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Infuriating grace

"Infuriating grace" Continued...

Issue: "Ethiopia's new flower," May 31, 2008

WORLD: In the parable of Lazarus and the rich man, what does an understanding of Middle Eastern culture teach us about the character of Lazarus?

BAILEY: Lazarus is sick and unable to work. The community, however, respects him and each day takes and places him outside the rich man's house in the hope that the rich man will help him in ways that the community cannot. The rich man's wild guard dogs show compassion to Lazarus and lick his sores. These dogs are dangerous and are trained to attack all strangers. Yet they know that this quiet, gentle man is their friend. The rich man will do nothing for Lazarus. The dogs do what they can-they lick his sores.

When he dies, Lazarus is escorted by the angels into the presence of Abraham. Abraham spreads a banquet to welcome Lazarus and seats him in the place of honor "on his chest," that is, at his right side. The rich man then dies and goes to hell. Seeing Lazarus at Abraham's banquet, the rich man demands services. Lazarus does not explode with curses and insults. Rather, he is quiet. At the end of the conversation, Abraham tells the rich man that "the one who wants to go from here to there cannot."

Clearly, Abraham has a volunteer. Lazarus is willing to help the man who abused him, but it is too late. From the beginning of the story to the end, we are given a clear, powerful picture of a gentle, caring, forgiving man.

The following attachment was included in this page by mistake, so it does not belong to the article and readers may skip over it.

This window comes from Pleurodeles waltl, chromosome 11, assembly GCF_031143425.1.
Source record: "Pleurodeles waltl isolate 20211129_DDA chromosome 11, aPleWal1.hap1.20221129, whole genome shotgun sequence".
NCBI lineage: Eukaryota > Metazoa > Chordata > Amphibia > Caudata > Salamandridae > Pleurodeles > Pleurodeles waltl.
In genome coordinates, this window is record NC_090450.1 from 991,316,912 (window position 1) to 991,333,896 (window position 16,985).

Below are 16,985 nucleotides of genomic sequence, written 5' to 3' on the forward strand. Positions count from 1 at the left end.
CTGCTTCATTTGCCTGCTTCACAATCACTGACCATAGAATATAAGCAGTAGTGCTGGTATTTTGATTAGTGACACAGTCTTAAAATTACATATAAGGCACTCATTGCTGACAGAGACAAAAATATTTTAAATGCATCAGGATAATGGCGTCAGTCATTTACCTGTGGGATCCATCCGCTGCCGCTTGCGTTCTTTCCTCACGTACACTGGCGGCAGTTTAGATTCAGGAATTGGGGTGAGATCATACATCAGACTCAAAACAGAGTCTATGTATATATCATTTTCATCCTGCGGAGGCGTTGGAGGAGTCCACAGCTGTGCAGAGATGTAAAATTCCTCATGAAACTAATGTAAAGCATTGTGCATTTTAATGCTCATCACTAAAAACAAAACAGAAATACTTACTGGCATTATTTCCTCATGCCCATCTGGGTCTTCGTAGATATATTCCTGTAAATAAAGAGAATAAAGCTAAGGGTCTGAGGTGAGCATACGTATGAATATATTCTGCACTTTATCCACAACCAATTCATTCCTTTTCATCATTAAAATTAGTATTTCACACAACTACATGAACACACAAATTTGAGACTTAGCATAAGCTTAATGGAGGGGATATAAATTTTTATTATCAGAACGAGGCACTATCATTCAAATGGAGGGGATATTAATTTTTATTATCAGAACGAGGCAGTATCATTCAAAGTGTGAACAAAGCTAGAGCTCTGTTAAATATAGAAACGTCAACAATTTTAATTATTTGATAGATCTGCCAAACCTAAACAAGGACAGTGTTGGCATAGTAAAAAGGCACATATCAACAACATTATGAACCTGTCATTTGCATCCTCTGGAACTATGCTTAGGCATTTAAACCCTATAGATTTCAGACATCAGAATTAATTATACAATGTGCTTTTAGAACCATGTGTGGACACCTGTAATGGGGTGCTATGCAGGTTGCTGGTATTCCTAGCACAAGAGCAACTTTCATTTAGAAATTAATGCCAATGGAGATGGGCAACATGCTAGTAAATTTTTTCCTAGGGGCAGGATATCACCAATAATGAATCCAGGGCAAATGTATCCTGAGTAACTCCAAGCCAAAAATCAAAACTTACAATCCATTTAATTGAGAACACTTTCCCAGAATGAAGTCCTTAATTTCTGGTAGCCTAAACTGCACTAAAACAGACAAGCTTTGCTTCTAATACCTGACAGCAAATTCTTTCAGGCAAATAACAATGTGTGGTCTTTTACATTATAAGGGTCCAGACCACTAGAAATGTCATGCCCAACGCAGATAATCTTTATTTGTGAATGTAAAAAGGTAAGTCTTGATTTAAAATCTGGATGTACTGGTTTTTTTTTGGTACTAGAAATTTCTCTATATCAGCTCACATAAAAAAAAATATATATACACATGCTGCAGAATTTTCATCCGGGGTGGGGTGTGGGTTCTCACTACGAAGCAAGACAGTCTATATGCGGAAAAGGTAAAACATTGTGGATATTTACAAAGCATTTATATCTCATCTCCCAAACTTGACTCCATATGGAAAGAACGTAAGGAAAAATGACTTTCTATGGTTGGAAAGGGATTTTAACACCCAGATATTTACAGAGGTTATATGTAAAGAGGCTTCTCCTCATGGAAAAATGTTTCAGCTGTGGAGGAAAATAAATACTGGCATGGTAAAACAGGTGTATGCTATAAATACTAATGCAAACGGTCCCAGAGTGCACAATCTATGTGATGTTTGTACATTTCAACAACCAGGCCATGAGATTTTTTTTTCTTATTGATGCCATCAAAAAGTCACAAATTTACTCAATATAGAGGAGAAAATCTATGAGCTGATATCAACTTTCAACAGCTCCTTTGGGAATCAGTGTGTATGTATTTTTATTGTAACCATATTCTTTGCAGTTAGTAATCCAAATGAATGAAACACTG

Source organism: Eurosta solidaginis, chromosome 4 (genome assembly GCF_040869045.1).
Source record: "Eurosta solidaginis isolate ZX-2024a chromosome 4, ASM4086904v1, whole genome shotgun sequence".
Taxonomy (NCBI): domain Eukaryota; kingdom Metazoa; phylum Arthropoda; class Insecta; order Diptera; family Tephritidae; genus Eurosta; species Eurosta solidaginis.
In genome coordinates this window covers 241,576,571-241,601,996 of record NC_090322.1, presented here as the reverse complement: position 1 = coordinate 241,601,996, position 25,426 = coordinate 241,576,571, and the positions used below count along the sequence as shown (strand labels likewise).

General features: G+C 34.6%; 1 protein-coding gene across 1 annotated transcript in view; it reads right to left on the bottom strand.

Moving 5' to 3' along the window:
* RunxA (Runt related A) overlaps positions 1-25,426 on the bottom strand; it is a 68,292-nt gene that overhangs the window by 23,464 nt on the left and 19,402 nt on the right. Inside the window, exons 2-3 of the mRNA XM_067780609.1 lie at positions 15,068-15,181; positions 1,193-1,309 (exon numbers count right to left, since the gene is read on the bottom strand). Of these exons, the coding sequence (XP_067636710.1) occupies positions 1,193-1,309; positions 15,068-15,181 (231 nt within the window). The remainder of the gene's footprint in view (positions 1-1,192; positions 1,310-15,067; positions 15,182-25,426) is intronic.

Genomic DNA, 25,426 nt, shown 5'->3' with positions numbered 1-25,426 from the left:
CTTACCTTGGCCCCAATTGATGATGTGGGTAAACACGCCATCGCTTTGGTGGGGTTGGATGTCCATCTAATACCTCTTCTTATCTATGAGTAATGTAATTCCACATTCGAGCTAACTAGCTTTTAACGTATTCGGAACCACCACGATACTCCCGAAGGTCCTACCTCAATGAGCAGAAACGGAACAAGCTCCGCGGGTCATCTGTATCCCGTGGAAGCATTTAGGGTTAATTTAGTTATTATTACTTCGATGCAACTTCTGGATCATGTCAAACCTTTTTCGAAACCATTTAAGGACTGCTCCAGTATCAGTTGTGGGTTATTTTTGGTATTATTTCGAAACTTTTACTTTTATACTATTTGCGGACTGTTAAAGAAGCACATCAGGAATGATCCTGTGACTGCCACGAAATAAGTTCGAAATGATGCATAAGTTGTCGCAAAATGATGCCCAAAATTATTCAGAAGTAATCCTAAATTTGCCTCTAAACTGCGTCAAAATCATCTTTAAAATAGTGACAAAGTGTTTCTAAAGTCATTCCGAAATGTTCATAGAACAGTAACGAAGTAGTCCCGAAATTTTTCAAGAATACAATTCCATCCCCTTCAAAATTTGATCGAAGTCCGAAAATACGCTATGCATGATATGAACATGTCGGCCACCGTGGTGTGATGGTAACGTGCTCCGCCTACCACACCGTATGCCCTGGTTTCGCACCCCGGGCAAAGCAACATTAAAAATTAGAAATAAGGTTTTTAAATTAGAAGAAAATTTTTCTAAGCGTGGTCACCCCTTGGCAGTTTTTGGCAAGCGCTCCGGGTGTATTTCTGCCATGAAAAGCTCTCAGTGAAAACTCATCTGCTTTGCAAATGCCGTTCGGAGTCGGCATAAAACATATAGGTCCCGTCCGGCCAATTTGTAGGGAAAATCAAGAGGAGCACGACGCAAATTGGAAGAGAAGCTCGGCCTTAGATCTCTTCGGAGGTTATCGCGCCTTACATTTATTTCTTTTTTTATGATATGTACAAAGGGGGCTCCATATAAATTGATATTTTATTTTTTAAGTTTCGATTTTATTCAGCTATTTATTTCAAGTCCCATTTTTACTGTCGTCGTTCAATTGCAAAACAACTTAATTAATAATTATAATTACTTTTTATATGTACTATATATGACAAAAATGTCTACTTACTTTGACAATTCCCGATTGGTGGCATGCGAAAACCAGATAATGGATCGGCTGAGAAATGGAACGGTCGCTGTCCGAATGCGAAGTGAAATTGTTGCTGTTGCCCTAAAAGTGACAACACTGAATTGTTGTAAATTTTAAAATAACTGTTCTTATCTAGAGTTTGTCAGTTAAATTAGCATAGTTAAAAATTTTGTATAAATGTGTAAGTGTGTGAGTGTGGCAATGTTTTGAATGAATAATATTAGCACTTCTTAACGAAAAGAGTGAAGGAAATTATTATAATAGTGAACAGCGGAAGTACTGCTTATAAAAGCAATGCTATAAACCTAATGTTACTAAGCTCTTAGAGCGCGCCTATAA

WORLD: What is the key to understanding the parable of the talents?

BAILEY: Behind Jesus' parable is the Song of the Vineyard in Isaiah 5. In that song, God builds a vineyard and expects good grapes from it. The vineyard produces wild grapes and its owner (God) destroys the vineyard. Isaiah then tells his readers that the vineyard is Israel and that God expects justice and righteousness but receives only bloodshed and a cry of pain. Jesus is challenged by the temple authorities about why he presumed to "cleanse the temple." Jesus refuses to answer their questions and then tells a parable which is a new version of Isaiah's story.

In Jesus' story, God is again the owner who builds a vineyard. He rents the vineyard to vinedressers. When the rent is due, the owner sends a messenger to receive payment. The messenger is treated badly as are other messengers. The owner is expected to respond by reporting to the authorities who, with the owner, will assemble a posse of armed men, surround the vineyard, and bring the violent renters to justice by force. Instead, the owner chooses to reprocess his anger into grace and send his beloved son into the vineyard, alone and unarmed.

The owner's response is love offered in total vulnerability. By so doing he enacts a costly demonstration of unexpected love. Jesus is talking about Himself, the heart of His message and His cross.

Marvin Olasky
Marvin Olasky

Marvin is editor in chief of WORLD News Group and the author of more than 20 books, including The Tragedy of American Compassion. Follow Marvin on Twitter @MarvinOlasky.

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